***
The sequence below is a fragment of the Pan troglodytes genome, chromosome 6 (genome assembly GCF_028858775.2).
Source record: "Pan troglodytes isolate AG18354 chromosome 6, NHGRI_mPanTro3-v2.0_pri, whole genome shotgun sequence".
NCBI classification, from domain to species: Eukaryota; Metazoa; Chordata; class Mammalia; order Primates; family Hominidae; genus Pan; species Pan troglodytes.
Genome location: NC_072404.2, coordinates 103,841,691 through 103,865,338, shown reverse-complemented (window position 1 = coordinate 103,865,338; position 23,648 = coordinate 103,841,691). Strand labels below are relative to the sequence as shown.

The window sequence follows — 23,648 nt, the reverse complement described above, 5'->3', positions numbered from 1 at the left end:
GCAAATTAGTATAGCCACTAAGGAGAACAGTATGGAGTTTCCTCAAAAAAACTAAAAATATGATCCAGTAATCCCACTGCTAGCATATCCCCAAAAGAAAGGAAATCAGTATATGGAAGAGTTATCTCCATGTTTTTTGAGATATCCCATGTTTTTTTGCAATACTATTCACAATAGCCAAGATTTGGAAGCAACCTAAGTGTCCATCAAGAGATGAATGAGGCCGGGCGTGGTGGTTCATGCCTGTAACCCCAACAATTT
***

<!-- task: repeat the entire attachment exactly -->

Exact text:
The sequence below is a fragment of the Pan troglodytes genome, chromosome 6 (genome assembly GCF_028858775.2).
Source record: "Pan troglodytes isolate AG18354 chromosome 6, NHGRI_mPanTro3-v2.0_pri, whole genome shotgun sequence".
NCBI classification, from domain to species: Eukaryota; Metazoa; Chordata; class Mammalia; order Primates; family Hominidae; genus Pan; species Pan troglodytes.
Genome location: NC_072404.2, coordinates 103,841,691 through 103,865,338, shown reverse-complemented (window position 1 = coordinate 103,865,338; position 23,648 = coordinate 103,841,691). Strand labels below are relative to the sequence as shown.

The window sequence follows — 23,648 nt, the reverse complement described above, 5'->3', positions numbered from 1 at the left end:
GCAAATTAGTATAGCCACTAAGGAGAACAGTATGGAGTTTCCTCAAAAAAACTAAAAATATGATCCAGTAATCCCACTGCTAGCATATCCCCAAAAGAAAGGAAATCAGTATATGGAAGAGTTATCTCCATGTTTTTTGAGATATCCCATGTTTTTTTGCAATACTATTCACAATAGCCAAGATTTGGAAGCAACCTAAGTGTCCATCAAGAGATGAATGAGGCCGGGCGTGGTGGTTCATGCCTGTAACCCCAACAATTT